Related image

The third international chess tournament to be held at Margate in the 1930s was another all-play-all featuring ten players including three heavyweights: the then world champion, Alexander Alekhine, the American GM Reuben Fine and the rising star from Estonia, GM Paul Keres. The tournament also featured several English players who had played in the earlier tournaments but were largely thought to be making up the numbers. Alekhine did not appear to consider Keres a threat. After an early loss he said: “The next seven rounds will show if I can give an extra point to Fine.” However, in round seven his oversight became all too apparent (see game below). Keres had emerged as a player of note as a 19-year old in the 1935 Chess Olympiad and in the next few years he became a strong player of international repute with a number of supertournament victories, notably the 1938 AVRO tournament, considered one of the strongest ever played. Today he is popularly regarded as the best player never to win the world chess championship.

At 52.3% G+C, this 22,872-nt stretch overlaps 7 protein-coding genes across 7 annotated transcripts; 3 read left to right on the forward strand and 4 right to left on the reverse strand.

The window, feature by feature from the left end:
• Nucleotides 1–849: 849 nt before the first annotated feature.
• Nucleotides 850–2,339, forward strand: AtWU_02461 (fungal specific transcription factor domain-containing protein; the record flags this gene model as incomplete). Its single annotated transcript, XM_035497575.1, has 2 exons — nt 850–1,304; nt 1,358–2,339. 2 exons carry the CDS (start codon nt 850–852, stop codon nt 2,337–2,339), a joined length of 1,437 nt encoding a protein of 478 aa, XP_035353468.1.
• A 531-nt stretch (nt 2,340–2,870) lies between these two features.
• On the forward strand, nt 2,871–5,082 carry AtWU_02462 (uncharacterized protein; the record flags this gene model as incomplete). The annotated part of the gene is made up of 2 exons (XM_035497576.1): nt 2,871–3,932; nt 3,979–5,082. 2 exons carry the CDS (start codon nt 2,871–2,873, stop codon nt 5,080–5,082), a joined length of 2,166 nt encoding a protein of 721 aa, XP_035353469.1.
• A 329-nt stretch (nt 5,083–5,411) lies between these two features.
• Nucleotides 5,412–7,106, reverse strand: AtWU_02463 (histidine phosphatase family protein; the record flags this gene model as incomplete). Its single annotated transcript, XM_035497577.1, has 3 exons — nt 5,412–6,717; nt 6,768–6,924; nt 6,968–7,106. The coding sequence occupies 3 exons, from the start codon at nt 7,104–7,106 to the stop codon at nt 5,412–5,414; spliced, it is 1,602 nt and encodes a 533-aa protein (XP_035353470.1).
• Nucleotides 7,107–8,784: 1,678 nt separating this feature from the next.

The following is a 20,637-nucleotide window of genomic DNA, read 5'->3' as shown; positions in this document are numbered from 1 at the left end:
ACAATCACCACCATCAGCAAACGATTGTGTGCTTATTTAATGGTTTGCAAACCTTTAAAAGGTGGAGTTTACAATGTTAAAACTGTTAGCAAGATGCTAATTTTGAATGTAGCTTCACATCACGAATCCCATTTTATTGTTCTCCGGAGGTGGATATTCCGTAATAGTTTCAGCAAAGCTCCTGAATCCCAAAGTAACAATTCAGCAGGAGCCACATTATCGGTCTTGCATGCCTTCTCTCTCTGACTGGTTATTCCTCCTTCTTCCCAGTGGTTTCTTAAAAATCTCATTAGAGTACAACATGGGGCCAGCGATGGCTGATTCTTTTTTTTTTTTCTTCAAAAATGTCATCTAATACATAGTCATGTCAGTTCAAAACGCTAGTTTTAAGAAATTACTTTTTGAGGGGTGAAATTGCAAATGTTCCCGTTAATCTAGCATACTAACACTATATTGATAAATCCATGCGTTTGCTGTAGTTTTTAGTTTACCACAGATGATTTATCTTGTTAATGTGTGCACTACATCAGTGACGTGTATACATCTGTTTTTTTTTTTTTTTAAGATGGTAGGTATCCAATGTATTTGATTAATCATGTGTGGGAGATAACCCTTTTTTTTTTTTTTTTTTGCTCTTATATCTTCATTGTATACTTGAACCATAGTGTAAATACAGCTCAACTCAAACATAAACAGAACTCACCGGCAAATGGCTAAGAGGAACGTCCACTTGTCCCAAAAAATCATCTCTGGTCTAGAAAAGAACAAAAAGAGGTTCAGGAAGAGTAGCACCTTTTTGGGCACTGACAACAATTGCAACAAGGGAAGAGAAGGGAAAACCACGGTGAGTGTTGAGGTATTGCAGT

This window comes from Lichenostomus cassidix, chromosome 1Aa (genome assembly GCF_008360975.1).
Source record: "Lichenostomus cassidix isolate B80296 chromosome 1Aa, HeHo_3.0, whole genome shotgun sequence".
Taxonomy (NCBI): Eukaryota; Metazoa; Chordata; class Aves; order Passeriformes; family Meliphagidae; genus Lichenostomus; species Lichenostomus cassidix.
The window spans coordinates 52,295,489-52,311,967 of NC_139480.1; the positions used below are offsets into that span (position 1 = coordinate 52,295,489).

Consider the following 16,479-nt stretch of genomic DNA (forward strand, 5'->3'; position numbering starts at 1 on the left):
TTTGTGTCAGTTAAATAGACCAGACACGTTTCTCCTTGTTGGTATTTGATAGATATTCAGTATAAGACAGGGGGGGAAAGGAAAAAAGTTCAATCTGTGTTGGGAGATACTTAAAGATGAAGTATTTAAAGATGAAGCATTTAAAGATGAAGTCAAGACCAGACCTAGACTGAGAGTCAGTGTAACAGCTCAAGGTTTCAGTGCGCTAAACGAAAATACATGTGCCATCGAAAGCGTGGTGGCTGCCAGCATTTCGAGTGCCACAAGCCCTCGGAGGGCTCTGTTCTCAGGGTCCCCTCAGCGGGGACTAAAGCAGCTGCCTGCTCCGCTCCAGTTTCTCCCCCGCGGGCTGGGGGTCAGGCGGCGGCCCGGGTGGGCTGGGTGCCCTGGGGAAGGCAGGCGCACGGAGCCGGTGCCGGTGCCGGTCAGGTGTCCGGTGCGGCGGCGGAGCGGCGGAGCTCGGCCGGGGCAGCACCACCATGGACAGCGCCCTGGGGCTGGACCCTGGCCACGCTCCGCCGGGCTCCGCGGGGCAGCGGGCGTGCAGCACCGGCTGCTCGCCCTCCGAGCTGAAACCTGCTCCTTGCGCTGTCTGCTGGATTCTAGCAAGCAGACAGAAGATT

At Margate Keres played Fine in the last round and and their draw resulted in them tying for first place with 7½/9 (both +6 -0 =3). Alekhine, who lost three games finished third on 6½. Keres blamed himself for not winning outright, saying afterwards, “I felt that I still lacked the necessary endgame technique.” Others did not agree and in his book ‘Paul Keres II: the Road to Mastery’, Joosep Grents quotes a contemporary commentator: “The extraordinary combinational ability of Keres left a deep impression on all the participants. If one takes into consideration that he is merely 21 years old, then one can certainly foresee his future fame. The only factor that speaks against him is his modesty. No player with aspirations of becoming a World Champion has ever been known for this characteristic.” 

White: Paul Keres       Black: Alexander Alekhine

Margate International Chess Tournament 1937